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Reviews Comments: A Complicated Simple Show My Little Pony Friendship Is Magic whole series review by gingerman

I like dot points.

-This show is excellent and it is not overrated, but what it is is overly defended and overly attacked. It is not the second coming personified in an animated program, and neither is it the death of masculinity. What it is is consistently good in all areas, cute beyond belief and genuinely heartwarming. There are just times in your life when you need this kind of show, or there aren't. That's okay too.

-The fanbase is a magnificent monstrosity, and you don't have to be a net regular to know that. In my opinion it is one of the warmest and friendliest out there, but it is a little intimidating at first glance. Some people don't get over that. Sad but needs to be considered.

-If the characters' genders were flipped, then people would probably complain that MLP:Fi M was oppressively male-dominated. But instead it's all about girls (or mares and fillies), which makes it more palatable - until it starts to bother you that, arguably of course, the overwhelming majority of male characters are either servile to females, fumblingly stupid, totally evil, mute animals, cardboard cliches, or woefully underdeveloped. I'm glad that this show can buck (ha ha) the male-inclined trends of pretty much all fiction forever, but unfortunately, perfection would be a world of palpable gender equality. Simple as that. (however, this might not be the creators' fault)

-Be ready to cringe a little. For all its qualities, this show tends to rely on characters doing incredibly stupid things to move the story along. When your complex favorite character forgets all her (most likely) hard earned past lessons to act impulsively, selfishly or just plain dumb, you will want to complain, because the show deserves better.

-Lastly, MLP's stellar potential is cropped by the fact that it is a kid's show. All the fix fics and fan art on the internet can't change the fact that it can't develop in ways that fans wish it could because it's a cartoon for children intended to sell toys. You may come to deeply, *deeply* love the world and the things that live in it, and it will frustrate you when you realize that the show will probably never give the characters you genuinely care about the experiences and satisfactions we feel they deserve. You will wish they were real, and this *can* mess with your head.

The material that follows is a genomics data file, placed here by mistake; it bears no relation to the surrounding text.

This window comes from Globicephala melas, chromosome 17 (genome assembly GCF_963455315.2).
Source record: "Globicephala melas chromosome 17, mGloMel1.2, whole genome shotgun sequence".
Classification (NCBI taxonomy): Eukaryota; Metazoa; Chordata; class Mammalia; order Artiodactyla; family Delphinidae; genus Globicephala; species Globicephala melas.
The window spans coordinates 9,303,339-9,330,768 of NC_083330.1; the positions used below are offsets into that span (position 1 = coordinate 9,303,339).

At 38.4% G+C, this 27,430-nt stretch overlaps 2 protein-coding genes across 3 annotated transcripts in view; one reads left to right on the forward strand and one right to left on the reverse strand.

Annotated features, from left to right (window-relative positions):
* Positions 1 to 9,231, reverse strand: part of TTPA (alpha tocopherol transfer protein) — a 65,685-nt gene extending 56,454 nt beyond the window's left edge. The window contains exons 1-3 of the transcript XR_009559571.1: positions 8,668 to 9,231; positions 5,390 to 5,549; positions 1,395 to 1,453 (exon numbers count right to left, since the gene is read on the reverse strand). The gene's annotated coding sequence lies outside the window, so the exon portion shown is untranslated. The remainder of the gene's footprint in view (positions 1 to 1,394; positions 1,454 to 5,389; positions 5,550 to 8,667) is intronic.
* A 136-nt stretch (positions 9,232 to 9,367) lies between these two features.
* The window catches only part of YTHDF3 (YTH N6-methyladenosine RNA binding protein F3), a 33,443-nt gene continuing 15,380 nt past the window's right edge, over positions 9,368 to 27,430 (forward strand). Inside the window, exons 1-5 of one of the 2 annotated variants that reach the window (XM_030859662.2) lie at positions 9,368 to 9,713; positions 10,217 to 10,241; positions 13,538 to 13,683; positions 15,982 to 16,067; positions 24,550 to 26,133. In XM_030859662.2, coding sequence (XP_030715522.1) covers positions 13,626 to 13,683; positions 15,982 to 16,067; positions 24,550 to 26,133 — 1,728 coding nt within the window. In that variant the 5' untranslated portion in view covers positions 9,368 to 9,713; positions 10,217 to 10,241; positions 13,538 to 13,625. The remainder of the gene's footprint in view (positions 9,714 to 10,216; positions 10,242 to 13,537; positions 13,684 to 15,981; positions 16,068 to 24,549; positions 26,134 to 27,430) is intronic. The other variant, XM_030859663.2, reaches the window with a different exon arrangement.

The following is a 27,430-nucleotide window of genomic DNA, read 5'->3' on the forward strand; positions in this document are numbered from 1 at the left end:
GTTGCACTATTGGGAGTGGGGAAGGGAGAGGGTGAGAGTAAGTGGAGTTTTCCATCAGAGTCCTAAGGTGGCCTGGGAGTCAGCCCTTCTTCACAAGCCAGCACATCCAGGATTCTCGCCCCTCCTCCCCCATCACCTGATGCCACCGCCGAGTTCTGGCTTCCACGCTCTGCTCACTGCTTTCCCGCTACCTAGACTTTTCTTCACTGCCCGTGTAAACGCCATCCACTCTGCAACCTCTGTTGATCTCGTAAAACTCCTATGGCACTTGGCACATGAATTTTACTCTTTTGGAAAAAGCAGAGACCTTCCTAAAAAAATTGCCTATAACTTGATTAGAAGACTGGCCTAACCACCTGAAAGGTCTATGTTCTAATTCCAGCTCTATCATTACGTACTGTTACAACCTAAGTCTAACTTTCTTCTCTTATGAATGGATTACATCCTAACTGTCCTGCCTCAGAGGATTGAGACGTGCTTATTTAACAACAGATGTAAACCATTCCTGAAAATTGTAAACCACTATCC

I hope, however, in really good ways. Thanks


  • Serefin
  • 2nd Mar 14
Ya know, even on a review as neutral as this one, I still can see a massive shitstorm brewing. But, thanks for trying.
  • gingerman
  • 2nd Mar 14
I admit that curiosity is one compelling force. We'll see what happens
  • JamesPicard
  • 5th Apr 14
As long as none of the Fan Dumb sees this, you should be fine. And just because it's a show for kids that's meant to sell toys doesn't mean it can't have good, satisfying character arcs. Just look at Beast Wars, or Transformers Animated. They did those things, and kids and adults loved it. The only limitations are the ones created by the writers and executives.
  • gingerman
  • 8th Apr 14
Thanks for the heads up, James. And regarding the limitations, it's exactly the writer/executive board category that I was intending to highlight, but didn't have the space; I can name several really great directions that the creators wanted to pursue, but for semi-obvious reasons were told not to.
  • gingerman
  • 8th Apr 14
Thanks for the heads up, James. And regarding the limitations, it's exactly the writer/executive board category that I was intending to highlight, but didn't have the space; I can name several really great directions that the creators wanted to pursue, but for semi-obvious reasons were told not to.
  • gingerman
  • 8th Apr 14
Woah, what happened there? Apologies for the clutter guys...
  • Austin
  • 9th Apr 14
Your last point is an interesting one, and something I've thought about before. I feel like one of the biggest gaps between the writers and the fans is that many fans want more in-depth world building, while the writers want to mostly do slice-of-life stories. I know that people were irritated by "Dragon Quest" because they wanted to know more about dragons and their culture. A complaint I've heard about the season 3 finale is that some people were hoping that it would give more information on how cutie marks work, but no such luck.